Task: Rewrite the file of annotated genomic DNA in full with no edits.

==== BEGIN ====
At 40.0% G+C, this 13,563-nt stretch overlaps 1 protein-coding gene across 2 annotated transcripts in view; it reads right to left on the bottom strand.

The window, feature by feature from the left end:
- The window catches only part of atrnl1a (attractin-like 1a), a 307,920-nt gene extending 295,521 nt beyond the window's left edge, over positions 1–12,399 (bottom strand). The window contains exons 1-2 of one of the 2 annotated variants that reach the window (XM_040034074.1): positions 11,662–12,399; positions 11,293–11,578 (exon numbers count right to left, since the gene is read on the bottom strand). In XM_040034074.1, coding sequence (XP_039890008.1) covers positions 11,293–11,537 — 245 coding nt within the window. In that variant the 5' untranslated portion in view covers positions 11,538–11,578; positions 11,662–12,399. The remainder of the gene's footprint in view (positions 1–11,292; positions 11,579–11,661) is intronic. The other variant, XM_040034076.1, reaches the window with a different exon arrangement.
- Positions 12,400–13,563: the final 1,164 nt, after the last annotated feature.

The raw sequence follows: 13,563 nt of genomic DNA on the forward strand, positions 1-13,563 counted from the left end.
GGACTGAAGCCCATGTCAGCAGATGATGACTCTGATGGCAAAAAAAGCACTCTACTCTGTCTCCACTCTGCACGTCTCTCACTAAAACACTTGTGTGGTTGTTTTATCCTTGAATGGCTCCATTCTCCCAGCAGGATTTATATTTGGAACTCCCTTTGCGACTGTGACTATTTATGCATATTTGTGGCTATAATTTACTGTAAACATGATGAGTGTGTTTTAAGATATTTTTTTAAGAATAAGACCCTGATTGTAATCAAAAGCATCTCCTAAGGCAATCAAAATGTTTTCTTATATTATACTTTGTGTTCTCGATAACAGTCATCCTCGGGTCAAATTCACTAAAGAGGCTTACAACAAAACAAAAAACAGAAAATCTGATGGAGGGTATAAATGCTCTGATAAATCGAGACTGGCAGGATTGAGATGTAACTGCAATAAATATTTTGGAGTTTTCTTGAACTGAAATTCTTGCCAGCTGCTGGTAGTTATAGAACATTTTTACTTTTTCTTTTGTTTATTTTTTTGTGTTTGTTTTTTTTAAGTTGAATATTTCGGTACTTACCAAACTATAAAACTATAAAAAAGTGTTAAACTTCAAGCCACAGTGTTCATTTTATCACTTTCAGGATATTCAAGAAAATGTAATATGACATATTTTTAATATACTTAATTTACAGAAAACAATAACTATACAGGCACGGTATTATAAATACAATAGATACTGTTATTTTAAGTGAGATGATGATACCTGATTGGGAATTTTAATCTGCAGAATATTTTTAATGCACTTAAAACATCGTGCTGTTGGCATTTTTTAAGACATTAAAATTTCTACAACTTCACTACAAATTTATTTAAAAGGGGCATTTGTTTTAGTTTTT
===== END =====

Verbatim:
At 40.0% G+C, this 13,563-nt stretch overlaps 1 protein-coding gene across 2 annotated transcripts in view; it reads right to left on the bottom strand.

The window, feature by feature from the left end:
- The window catches only part of atrnl1a (attractin-like 1a), a 307,920-nt gene extending 295,521 nt beyond the window's left edge, over positions 1–12,399 (bottom strand). The window contains exons 1-2 of one of the 2 annotated variants that reach the window (XM_040034074.1): positions 11,662–12,399; positions 11,293–11,578 (exon numbers count right to left, since the gene is read on the bottom strand). In XM_040034074.1, coding sequence (XP_039890008.1) covers positions 11,293–11,537 — 245 coding nt within the window. In that variant the 5' untranslated portion in view covers positions 11,538–11,578; positions 11,662–12,399. The remainder of the gene's footprint in view (positions 1–11,292; positions 11,579–11,661) is intronic. The other variant, XM_040034076.1, reaches the window with a different exon arrangement.
- Positions 12,400–13,563: the final 1,164 nt, after the last annotated feature.

The raw sequence follows: 13,563 nt of genomic DNA on the forward strand, positions 1-13,563 counted from the left end.
GGACTGAAGCCCATGTCAGCAGATGATGACTCTGATGGCAAAAAAAGCACTCTACTCTGTCTCCACTCTGCACGTCTCTCACTAAAACACTTGTGTGGTTGTTTTATCCTTGAATGGCTCCATTCTCCCAGCAGGATTTATATTTGGAACTCCCTTTGCGACTGTGACTATTTATGCATATTTGTGGCTATAATTTACTGTAAACATGATGAGTGTGTTTTAAGATATTTTTTTAAGAATAAGACCCTGATTGTAATCAAAAGCATCTCCTAAGGCAATCAAAATGTTTTCTTATATTATACTTTGTGTTCTCGATAACAGTCATCCTCGGGTCAAATTCACTAAAGAGGCTTACAACAAAACAAAAAACAGAAAATCTGATGGAGGGTATAAATGCTCTGATAAATCGAGACTGGCAGGATTGAGATGTAACTGCAATAAATATTTTGGAGTTTTCTTGAACTGAAATTCTTGCCAGCTGCTGGTAGTTATAGAACATTTTTACTTTTTCTTTTGTTTATTTTTTTGTGTTTGTTTTTTTTAAGTTGAATATTTCGGTACTTACCAAACTATAAAACTATAAAAAAGTGTTAAACTTCAAGCCACAGTGTTCATTTTATCACTTTCAGGATATTCAAGAAAATGTAATATGACATATTTTTAATATACTTAATTTACAGAAAACAATAACTATACAGGCACGGTATTATAAATACAATAGATACTGTTATTTTAAGTGAGATGATGATACCTGATTGGGAATTTTAATCTGCAGAATATTTTTAATGCACTTAAAACATCGTGCTGTTGGCATTTTTTAAGACATTAAAATTTCTACAACTTCACTACAAATTTATTTAAAAGGGGCATTTGTTTTAGTTTTT